msgbartop
Unmask Parasites - Check your web pages for hidden links, iframes, malicious scripts, unauthorized redirects and other signs of security problems.
msgbarbottom
Loading site search ...

Cloaking: Think Outside of [Your] Box

11 Mar 13   Filed in Website exploits with 4 Comments

Cloaking in SEO is defined as a technique in which the content presented to the search engine spider is different from that presented to the user’s browser (Wikipedia). But in case of hacked sites, cloaking is more tricky than just different content for search engines and for real users. It can also be different content for different types of users. Moreover, the internal implementation is usually hidden (cloaked) from webmasters of compromised sites.

This post will be about one of such site hacks that involved SEO cloaking and used quite an interesting trick to alter page content.
Continue »»

Rich Snippets in Black Hat SEO

20 Dec 12   Filed in Website exploits with 7 Comments

Competition in search marketing can be tough. Regardless of number of businesses/products/services relevant to a specific keyword there is only one top position and unless it’s your site at the top you miss out on the hefty share of the search traffic generated by that keyword. The lower the result is displayed the less attention it gets.

Even if you are in “business” of black hat SEO and can use whatever dirty tricks you like, you still can’t guarantee the top position for the most popular keywords since there are already many established reputable sites and other black hats competing for the same keywords. But if you can’t always get the top position, you can still try to make your results look more attractive than the rest and increase their click through rate, right? Right! And this post will be about one of such tricks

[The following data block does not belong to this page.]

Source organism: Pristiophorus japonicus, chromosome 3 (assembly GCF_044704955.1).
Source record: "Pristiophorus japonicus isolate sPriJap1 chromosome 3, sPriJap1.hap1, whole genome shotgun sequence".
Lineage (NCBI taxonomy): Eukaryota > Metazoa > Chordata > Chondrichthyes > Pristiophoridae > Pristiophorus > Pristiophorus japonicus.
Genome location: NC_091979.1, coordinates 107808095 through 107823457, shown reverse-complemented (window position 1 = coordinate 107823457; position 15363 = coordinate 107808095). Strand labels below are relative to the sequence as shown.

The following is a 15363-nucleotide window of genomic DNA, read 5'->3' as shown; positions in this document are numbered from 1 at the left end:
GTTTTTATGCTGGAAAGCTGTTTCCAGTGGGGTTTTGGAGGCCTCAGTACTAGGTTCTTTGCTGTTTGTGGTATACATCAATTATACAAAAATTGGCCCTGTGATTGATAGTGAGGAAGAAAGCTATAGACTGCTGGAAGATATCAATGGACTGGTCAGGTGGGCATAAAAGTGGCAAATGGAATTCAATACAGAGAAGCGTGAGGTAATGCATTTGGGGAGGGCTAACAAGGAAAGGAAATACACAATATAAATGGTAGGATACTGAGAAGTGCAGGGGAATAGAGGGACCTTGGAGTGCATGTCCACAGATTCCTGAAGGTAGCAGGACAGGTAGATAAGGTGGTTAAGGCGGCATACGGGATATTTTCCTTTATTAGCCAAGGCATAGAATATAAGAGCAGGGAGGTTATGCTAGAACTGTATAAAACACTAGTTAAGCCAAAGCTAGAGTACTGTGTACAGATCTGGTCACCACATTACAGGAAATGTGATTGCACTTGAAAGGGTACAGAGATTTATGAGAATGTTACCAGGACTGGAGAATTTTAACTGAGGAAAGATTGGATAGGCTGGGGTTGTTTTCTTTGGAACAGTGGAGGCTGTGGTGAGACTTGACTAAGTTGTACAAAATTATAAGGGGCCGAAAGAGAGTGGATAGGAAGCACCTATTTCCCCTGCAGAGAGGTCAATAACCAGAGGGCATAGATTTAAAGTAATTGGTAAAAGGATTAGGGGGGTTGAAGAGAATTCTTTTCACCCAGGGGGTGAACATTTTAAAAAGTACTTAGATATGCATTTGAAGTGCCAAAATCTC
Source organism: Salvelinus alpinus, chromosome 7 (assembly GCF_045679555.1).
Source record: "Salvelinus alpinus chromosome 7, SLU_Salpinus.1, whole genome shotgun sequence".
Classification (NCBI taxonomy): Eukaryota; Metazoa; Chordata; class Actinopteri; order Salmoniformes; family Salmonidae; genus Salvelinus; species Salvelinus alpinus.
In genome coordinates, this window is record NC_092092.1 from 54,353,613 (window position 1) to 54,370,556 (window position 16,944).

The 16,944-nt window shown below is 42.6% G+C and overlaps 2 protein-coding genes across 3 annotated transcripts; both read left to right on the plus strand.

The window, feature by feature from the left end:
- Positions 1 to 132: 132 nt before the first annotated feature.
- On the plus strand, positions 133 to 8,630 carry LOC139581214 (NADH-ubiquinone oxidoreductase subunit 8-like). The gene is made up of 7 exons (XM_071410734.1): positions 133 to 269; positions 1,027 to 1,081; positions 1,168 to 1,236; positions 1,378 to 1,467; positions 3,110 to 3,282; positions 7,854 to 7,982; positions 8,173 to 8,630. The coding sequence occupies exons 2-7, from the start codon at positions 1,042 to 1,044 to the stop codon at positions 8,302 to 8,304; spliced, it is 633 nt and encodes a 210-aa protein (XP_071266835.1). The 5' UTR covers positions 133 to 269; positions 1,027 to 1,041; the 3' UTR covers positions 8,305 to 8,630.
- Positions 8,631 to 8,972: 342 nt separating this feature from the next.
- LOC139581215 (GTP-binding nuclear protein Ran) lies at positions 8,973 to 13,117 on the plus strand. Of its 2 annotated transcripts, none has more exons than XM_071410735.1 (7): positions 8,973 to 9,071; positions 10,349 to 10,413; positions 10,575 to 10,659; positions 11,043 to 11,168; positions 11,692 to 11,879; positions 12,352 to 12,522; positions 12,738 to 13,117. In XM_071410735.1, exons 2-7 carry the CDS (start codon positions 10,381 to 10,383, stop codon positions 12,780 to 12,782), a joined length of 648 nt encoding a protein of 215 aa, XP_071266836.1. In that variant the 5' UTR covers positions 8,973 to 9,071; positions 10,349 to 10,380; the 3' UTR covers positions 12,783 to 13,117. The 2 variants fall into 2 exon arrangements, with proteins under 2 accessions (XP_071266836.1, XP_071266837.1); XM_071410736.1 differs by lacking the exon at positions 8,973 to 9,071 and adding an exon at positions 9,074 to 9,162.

Continue »»

The Crocodile Hunter Meets Badware in the Wild

01 Oct 12   Filed in Hosting+Security, Tips and Tricks with Comments Off

October is a cyber security awareness month so lets start it with the most hilarious web security awareness video I’ve ever seen.

It is brought to you by StopBadware.org and Bluehost.
Continue »»

Malicious Apache Module Injects Iframes

10 Sep 12   Filed in Short Attack Reviews with 46 Comments

It’s a follow up to my post about server-wide iframe injection attack where I asked for any information about that tricky hack. Thanks to my readers and administrators of infected servers I have some new information about it. Now I know how it works and what is infected, but still have no idea how hackers break into servers, so your input is welcome.
Continue »»

RFI: Server-wide iframe injections

13 Aug 12   Filed in Short Attack Reviews with 10 Comments

This post is a request for information.